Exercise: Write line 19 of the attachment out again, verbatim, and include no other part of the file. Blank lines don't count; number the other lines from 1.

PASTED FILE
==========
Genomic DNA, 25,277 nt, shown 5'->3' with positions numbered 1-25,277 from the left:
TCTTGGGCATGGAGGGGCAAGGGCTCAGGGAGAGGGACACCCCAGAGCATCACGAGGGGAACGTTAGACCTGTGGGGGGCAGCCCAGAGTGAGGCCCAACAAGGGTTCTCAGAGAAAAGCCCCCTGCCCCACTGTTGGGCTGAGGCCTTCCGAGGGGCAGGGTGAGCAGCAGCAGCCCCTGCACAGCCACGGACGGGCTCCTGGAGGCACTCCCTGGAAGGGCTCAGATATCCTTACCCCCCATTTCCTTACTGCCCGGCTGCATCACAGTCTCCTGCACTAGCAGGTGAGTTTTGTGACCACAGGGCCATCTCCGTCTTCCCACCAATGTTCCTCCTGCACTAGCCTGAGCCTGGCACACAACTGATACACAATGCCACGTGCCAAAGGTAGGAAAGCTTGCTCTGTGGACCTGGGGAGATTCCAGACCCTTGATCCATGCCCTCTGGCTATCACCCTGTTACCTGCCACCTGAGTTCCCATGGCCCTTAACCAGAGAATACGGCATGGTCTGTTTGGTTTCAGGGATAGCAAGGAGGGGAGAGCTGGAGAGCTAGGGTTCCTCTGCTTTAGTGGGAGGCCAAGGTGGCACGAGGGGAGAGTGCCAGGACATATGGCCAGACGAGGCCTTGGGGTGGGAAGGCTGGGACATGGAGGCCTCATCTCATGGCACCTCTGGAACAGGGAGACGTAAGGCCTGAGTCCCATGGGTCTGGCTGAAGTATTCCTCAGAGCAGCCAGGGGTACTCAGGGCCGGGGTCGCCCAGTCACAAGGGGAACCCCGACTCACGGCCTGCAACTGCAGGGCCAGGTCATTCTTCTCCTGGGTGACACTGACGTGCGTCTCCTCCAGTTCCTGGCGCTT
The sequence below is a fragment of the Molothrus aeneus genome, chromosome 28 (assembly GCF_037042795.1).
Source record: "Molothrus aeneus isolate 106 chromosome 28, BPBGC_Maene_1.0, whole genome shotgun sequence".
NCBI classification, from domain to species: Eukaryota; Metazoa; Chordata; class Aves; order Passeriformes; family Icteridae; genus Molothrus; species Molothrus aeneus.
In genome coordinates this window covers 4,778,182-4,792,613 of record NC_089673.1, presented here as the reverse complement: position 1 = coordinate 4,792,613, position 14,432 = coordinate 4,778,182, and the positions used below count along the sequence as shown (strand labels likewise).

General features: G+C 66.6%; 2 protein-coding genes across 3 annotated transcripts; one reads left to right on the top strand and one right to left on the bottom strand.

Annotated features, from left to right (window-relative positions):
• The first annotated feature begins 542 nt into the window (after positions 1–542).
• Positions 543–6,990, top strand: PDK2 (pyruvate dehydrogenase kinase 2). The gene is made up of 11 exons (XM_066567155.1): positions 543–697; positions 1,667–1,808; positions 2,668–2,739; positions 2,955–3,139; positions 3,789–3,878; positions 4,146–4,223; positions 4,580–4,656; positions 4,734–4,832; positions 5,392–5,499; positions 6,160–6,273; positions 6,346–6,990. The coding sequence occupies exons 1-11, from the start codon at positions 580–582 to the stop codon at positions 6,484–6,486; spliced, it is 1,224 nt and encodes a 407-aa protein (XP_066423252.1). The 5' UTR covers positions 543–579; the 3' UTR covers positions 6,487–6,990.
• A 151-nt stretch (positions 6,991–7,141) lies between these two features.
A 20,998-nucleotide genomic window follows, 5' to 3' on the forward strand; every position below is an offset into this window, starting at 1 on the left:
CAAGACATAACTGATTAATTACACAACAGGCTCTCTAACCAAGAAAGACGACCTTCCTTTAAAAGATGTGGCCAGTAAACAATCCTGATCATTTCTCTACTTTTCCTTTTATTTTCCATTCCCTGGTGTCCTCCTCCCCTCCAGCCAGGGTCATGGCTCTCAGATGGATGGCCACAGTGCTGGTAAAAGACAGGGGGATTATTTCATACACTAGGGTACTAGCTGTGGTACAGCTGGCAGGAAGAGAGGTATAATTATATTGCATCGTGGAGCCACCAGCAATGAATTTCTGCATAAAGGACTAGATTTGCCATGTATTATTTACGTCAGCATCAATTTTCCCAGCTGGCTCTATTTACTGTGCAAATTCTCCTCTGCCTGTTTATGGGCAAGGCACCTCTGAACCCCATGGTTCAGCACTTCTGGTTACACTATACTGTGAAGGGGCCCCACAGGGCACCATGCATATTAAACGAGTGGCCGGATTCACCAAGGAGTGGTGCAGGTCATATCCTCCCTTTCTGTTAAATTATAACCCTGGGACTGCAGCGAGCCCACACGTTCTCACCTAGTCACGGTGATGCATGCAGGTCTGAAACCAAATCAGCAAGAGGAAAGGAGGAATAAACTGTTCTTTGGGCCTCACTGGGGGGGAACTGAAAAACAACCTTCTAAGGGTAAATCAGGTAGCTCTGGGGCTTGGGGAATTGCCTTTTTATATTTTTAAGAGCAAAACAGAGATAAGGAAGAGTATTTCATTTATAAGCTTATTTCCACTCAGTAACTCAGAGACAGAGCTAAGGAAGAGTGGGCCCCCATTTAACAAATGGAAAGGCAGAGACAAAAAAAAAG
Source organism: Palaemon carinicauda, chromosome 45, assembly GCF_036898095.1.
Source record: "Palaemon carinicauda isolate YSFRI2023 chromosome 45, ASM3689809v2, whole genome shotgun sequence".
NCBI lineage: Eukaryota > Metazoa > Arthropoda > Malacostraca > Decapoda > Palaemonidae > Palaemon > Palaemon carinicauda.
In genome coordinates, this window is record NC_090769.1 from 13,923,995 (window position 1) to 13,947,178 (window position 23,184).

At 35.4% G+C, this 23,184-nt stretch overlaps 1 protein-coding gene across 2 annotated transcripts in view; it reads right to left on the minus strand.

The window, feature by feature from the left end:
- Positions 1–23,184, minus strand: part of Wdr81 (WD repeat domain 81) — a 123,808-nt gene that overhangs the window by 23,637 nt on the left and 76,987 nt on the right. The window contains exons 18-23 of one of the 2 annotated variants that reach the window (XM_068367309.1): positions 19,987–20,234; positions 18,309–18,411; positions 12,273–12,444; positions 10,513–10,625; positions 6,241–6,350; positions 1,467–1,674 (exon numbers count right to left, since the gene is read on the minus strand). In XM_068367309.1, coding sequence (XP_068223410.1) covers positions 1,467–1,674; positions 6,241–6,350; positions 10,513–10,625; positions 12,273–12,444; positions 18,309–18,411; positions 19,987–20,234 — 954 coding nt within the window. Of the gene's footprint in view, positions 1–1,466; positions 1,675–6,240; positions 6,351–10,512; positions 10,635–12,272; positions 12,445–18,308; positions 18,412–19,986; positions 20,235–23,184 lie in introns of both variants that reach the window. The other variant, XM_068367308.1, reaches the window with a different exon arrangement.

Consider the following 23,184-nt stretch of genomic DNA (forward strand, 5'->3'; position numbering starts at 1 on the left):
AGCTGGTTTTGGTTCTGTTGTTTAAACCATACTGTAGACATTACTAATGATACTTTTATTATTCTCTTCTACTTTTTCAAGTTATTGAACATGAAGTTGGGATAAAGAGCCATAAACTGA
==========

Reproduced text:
The window, feature by feature from the left end: